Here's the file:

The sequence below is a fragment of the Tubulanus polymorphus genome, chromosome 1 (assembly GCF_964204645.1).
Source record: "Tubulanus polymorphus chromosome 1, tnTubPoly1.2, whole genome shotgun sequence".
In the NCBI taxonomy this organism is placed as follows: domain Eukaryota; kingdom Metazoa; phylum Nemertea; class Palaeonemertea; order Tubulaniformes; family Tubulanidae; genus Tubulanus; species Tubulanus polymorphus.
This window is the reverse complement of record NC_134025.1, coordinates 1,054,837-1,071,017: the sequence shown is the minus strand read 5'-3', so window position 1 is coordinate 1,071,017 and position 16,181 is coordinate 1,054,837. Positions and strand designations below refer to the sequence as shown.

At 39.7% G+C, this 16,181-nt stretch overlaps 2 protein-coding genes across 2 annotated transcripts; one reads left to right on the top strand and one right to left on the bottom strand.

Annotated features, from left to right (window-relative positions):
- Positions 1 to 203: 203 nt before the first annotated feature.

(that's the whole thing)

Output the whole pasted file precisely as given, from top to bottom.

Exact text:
The sequence below is a fragment of the Tubulanus polymorphus genome, chromosome 1 (assembly GCF_964204645.1).
Source record: "Tubulanus polymorphus chromosome 1, tnTubPoly1.2, whole genome shotgun sequence".
In the NCBI taxonomy this organism is placed as follows: domain Eukaryota; kingdom Metazoa; phylum Nemertea; class Palaeonemertea; order Tubulaniformes; family Tubulanidae; genus Tubulanus; species Tubulanus polymorphus.
This window is the reverse complement of record NC_134025.1, coordinates 1,054,837-1,071,017: the sequence shown is the minus strand read 5'-3', so window position 1 is coordinate 1,071,017 and position 16,181 is coordinate 1,054,837. Positions and strand designations below refer to the sequence as shown.

At 39.7% G+C, this 16,181-nt stretch overlaps 2 protein-coding genes across 2 annotated transcripts; one reads left to right on the top strand and one right to left on the bottom strand.

Annotated features, from left to right (window-relative positions):
- Positions 1 to 203: 203 nt before the first annotated feature.